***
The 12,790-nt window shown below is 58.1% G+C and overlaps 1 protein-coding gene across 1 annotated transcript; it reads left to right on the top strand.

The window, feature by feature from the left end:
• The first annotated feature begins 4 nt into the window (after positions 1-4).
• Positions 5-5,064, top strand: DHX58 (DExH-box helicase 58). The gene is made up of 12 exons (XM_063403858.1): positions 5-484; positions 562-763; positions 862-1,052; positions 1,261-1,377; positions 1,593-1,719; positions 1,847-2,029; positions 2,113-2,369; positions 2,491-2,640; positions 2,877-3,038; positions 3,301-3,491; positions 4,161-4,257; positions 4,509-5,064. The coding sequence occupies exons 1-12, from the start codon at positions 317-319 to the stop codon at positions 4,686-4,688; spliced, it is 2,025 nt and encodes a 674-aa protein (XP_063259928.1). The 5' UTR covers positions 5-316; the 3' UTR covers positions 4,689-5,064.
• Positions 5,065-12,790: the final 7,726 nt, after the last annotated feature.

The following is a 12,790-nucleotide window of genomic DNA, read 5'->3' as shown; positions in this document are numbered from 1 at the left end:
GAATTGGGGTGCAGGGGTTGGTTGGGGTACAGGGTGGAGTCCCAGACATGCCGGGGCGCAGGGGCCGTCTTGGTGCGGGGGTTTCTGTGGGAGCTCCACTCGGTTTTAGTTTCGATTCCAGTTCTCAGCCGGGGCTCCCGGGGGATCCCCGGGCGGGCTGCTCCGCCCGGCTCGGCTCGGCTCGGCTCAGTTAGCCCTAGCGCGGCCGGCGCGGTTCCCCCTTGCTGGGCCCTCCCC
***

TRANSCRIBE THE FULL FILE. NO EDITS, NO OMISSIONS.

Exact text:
The 12,790-nt window shown below is 58.1% G+C and overlaps 1 protein-coding gene across 1 annotated transcript; it reads left to right on the top strand.

The window, feature by feature from the left end:
• The first annotated feature begins 4 nt into the window (after positions 1-4).
• Positions 5-5,064, top strand: DHX58 (DExH-box helicase 58). The gene is made up of 12 exons (XM_063403858.1): positions 5-484; positions 562-763; positions 862-1,052; positions 1,261-1,377; positions 1,593-1,719; positions 1,847-2,029; positions 2,113-2,369; positions 2,491-2,640; positions 2,877-3,038; positions 3,301-3,491; positions 4,161-4,257; positions 4,509-5,064. The coding sequence occupies exons 1-12, from the start codon at positions 317-319 to the stop codon at positions 4,686-4,688; spliced, it is 2,025 nt and encodes a 674-aa protein (XP_063259928.1). The 5' UTR covers positions 5-316; the 3' UTR covers positions 4,689-5,064.
• Positions 5,065-12,790: the final 7,726 nt, after the last annotated feature.

The following is a 12,790-nucleotide window of genomic DNA, read 5'->3' as shown; positions in this document are numbered from 1 at the left end:
GAATTGGGGTGCAGGGGTTGGTTGGGGTACAGGGTGGAGTCCCAGACATGCCGGGGCGCAGGGGCCGTCTTGGTGCGGGGGTTTCTGTGGGAGCTCCACTCGGTTTTAGTTTCGATTCCAGTTCTCAGCCGGGGCTCCCGGGGGATCCCCGGGCGGGCTGCTCCGCCCGGCTCGGCTCGGCTCGGCTCAGTTAGCCCTAGCGCGGCCGGCGCGGTTCCCCCTTGCTGGGCCCTCCCC